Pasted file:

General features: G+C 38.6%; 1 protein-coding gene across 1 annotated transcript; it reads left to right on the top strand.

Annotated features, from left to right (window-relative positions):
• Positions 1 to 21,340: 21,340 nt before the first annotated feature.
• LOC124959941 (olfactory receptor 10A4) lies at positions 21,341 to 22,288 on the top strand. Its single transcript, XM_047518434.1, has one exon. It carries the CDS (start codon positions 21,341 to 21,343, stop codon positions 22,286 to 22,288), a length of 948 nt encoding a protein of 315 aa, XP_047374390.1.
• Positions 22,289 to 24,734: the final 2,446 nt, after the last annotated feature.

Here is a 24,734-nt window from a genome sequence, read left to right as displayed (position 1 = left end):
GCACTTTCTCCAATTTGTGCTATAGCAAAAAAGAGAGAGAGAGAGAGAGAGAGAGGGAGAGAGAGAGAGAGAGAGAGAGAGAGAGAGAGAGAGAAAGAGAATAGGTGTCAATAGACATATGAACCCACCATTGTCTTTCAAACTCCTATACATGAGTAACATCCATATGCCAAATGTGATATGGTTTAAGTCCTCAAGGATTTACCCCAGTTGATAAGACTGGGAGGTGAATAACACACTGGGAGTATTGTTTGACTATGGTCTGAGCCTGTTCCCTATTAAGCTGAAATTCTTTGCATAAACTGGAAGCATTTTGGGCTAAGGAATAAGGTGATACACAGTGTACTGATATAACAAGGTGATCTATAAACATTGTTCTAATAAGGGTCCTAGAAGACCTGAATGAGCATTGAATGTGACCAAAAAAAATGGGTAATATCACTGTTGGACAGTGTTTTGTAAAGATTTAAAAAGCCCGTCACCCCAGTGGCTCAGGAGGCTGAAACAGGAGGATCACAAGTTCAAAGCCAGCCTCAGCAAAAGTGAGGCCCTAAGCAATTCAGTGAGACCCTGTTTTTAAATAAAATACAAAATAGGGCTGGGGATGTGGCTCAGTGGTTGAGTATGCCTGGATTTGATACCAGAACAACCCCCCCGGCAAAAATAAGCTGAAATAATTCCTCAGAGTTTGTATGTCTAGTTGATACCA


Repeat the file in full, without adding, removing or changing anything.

General features: G+C 38.6%; 1 protein-coding gene across 1 annotated transcript; it reads left to right on the top strand.

Annotated features, from left to right (window-relative positions):
• Positions 1 to 21,340: 21,340 nt before the first annotated feature.
• LOC124959941 (olfactory receptor 10A4) lies at positions 21,341 to 22,288 on the top strand. Its single transcript, XM_047518434.1, has one exon. It carries the CDS (start codon positions 21,341 to 21,343, stop codon positions 22,286 to 22,288), a length of 948 nt encoding a protein of 315 aa, XP_047374390.1.
• Positions 22,289 to 24,734: the final 2,446 nt, after the last annotated feature.

Here is a 24,734-nt window from a genome sequence, read left to right as displayed (position 1 = left end):
GCACTTTCTCCAATTTGTGCTATAGCAAAAAAGAGAGAGAGAGAGAGAGAGAGAGGGAGAGAGAGAGAGAGAGAGAGAGAGAGAGAGAGAGAGAAAGAGAATAGGTGTCAATAGACATATGAACCCACCATTGTCTTTCAAACTCCTATACATGAGTAACATCCATATGCCAAATGTGATATGGTTTAAGTCCTCAAGGATTTACCCCAGTTGATAAGACTGGGAGGTGAATAACACACTGGGAGTATTGTTTGACTATGGTCTGAGCCTGTTCCCTATTAAGCTGAAATTCTTTGCATAAACTGGAAGCATTTTGGGCTAAGGAATAAGGTGATACACAGTGTACTGATATAACAAGGTGATCTATAAACATTGTTCTAATAAGGGTCCTAGAAGACCTGAATGAGCATTGAATGTGACCAAAAAAAATGGGTAATATCACTGTTGGACAGTGTTTTGTAAAGATTTAAAAAGCCCGTCACCCCAGTGGCTCAGGAGGCTGAAACAGGAGGATCACAAGTTCAAAGCCAGCCTCAGCAAAAGTGAGGCCCTAAGCAATTCAGTGAGACCCTGTTTTTAAATAAAATACAAAATAGGGCTGGGGATGTGGCTCAGTGGTTGAGTATGCCTGGATTTGATACCAGAACAACCCCCCCGGCAAAAATAAGCTGAAATAATTCCTCAGAGTTTGTATGTCTAGTTGATACCA